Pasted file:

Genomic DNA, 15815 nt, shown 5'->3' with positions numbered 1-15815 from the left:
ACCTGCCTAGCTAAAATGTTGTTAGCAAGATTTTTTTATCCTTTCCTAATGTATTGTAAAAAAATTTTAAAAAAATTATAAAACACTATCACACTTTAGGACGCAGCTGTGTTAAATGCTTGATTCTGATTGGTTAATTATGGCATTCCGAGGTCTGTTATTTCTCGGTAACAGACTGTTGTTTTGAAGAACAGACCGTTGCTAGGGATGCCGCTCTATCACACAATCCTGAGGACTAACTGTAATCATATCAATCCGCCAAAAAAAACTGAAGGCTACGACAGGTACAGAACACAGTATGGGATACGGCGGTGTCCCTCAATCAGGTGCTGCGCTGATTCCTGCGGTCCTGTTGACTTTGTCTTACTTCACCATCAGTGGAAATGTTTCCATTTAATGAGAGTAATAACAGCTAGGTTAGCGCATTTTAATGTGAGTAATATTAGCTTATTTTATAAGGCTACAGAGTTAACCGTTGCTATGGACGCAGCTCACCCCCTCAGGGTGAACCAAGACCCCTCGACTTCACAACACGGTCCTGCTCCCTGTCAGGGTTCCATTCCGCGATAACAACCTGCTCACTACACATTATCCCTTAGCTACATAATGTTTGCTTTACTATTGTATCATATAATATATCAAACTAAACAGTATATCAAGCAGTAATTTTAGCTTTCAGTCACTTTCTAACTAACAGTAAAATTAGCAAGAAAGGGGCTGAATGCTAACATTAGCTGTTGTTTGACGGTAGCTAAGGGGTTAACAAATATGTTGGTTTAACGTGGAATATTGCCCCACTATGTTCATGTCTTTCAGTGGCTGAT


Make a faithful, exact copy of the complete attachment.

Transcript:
Genomic DNA, 15815 nt, shown 5'->3' with positions numbered 1-15815 from the left:
ACCTGCCTAGCTAAAATGTTGTTAGCAAGATTTTTTTATCCTTTCCTAATGTATTGTAAAAAAATTTTAAAAAAATTATAAAACACTATCACACTTTAGGACGCAGCTGTGTTAAATGCTTGATTCTGATTGGTTAATTATGGCATTCCGAGGTCTGTTATTTCTCGGTAACAGACTGTTGTTTTGAAGAACAGACCGTTGCTAGGGATGCCGCTCTATCACACAATCCTGAGGACTAACTGTAATCATATCAATCCGCCAAAAAAAACTGAAGGCTACGACAGGTACAGAACACAGTATGGGATACGGCGGTGTCCCTCAATCAGGTGCTGCGCTGATTCCTGCGGTCCTGTTGACTTTGTCTTACTTCACCATCAGTGGAAATGTTTCCATTTAATGAGAGTAATAACAGCTAGGTTAGCGCATTTTAATGTGAGTAATATTAGCTTATTTTATAAGGCTACAGAGTTAACCGTTGCTATGGACGCAGCTCACCCCCTCAGGGTGAACCAAGACCCCTCGACTTCACAACACGGTCCTGCTCCCTGTCAGGGTTCCATTCCGCGATAACAACCTGCTCACTACACATTATCCCTTAGCTACATAATGTTTGCTTTACTATTGTATCATATAATATATCAAACTAAACAGTATATCAAGCAGTAATTTTAGCTTTCAGTCACTTTCTAACTAACAGTAAAATTAGCAAGAAAGGGGCTGAATGCTAACATTAGCTGTTGTTTGACGGTAGCTAAGGGGTTAACAAATATGTTGGTTTAACGTGGAATATTGCCCCACTATGTTCATGTCTTTCAGTGGCTGAT